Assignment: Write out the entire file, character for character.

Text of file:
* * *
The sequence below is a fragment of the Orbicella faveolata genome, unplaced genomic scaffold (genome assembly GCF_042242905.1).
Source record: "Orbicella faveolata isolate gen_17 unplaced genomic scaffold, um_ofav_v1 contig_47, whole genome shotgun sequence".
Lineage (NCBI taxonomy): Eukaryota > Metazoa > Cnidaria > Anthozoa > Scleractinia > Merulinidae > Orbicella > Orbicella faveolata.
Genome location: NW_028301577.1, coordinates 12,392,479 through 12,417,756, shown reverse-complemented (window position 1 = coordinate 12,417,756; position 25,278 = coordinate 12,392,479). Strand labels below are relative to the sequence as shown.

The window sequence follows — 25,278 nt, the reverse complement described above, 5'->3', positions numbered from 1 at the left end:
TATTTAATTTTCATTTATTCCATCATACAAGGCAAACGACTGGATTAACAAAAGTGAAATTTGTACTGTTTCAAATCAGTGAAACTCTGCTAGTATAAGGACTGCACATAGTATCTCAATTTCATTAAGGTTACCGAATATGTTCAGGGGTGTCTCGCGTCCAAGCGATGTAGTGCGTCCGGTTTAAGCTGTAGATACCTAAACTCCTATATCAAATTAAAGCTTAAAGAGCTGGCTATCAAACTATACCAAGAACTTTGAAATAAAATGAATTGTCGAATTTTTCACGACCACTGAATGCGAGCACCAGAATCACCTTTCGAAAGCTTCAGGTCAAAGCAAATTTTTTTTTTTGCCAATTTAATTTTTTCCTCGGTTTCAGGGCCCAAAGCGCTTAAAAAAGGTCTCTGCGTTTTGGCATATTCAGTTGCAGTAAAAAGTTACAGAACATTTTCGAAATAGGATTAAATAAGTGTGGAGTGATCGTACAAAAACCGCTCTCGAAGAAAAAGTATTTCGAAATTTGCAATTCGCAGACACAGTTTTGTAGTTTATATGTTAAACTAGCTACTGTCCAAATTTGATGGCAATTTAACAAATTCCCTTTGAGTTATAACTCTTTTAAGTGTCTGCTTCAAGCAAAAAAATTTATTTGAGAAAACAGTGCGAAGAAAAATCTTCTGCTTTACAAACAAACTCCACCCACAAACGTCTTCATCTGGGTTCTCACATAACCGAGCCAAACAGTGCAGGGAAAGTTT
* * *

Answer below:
The sequence below is a fragment of the Orbicella faveolata genome, unplaced genomic scaffold (genome assembly GCF_042242905.1).
Source record: "Orbicella faveolata isolate gen_17 unplaced genomic scaffold, um_ofav_v1 contig_47, whole genome shotgun sequence".
Lineage (NCBI taxonomy): Eukaryota > Metazoa > Cnidaria > Anthozoa > Scleractinia > Merulinidae > Orbicella > Orbicella faveolata.
Genome location: NW_028301577.1, coordinates 12,392,479 through 12,417,756, shown reverse-complemented (window position 1 = coordinate 12,417,756; position 25,278 = coordinate 12,392,479). Strand labels below are relative to the sequence as shown.

The window sequence follows — 25,278 nt, the reverse complement described above, 5'->3', positions numbered from 1 at the left end:
TATTTAATTTTCATTTATTCCATCATACAAGGCAAACGACTGGATTAACAAAAGTGAAATTTGTACTGTTTCAAATCAGTGAAACTCTGCTAGTATAAGGACTGCACATAGTATCTCAATTTCATTAAGGTTACCGAATATGTTCAGGGGTGTCTCGCGTCCAAGCGATGTAGTGCGTCCGGTTTAAGCTGTAGATACCTAAACTCCTATATCAAATTAAAGCTTAAAGAGCTGGCTATCAAACTATACCAAGAACTTTGAAATAAAATGAATTGTCGAATTTTTCACGACCACTGAATGCGAGCACCAGAATCACCTTTCGAAAGCTTCAGGTCAAAGCAAATTTTTTTTTTTGCCAATTTAATTTTTTCCTCGGTTTCAGGGCCCAAAGCGCTTAAAAAAGGTCTCTGCGTTTTGGCATATTCAGTTGCAGTAAAAAGTTACAGAACATTTTCGAAATAGGATTAAATAAGTGTGGAGTGATCGTACAAAAACCGCTCTCGAAGAAAAAGTATTTCGAAATTTGCAATTCGCAGACACAGTTTTGTAGTTTATATGTTAAACTAGCTACTGTCCAAATTTGATGGCAATTTAACAAATTCCCTTTGAGTTATAACTCTTTTAAGTGTCTGCTTCAAGCAAAAAAATTTATTTGAGAAAACAGTGCGAAGAAAAATCTTCTGCTTTACAAACAAACTCCACCCACAAACGTCTTCATCTGGGTTCTCACATAACCGAGCCAAACAGTGCAGGGAAAGTTT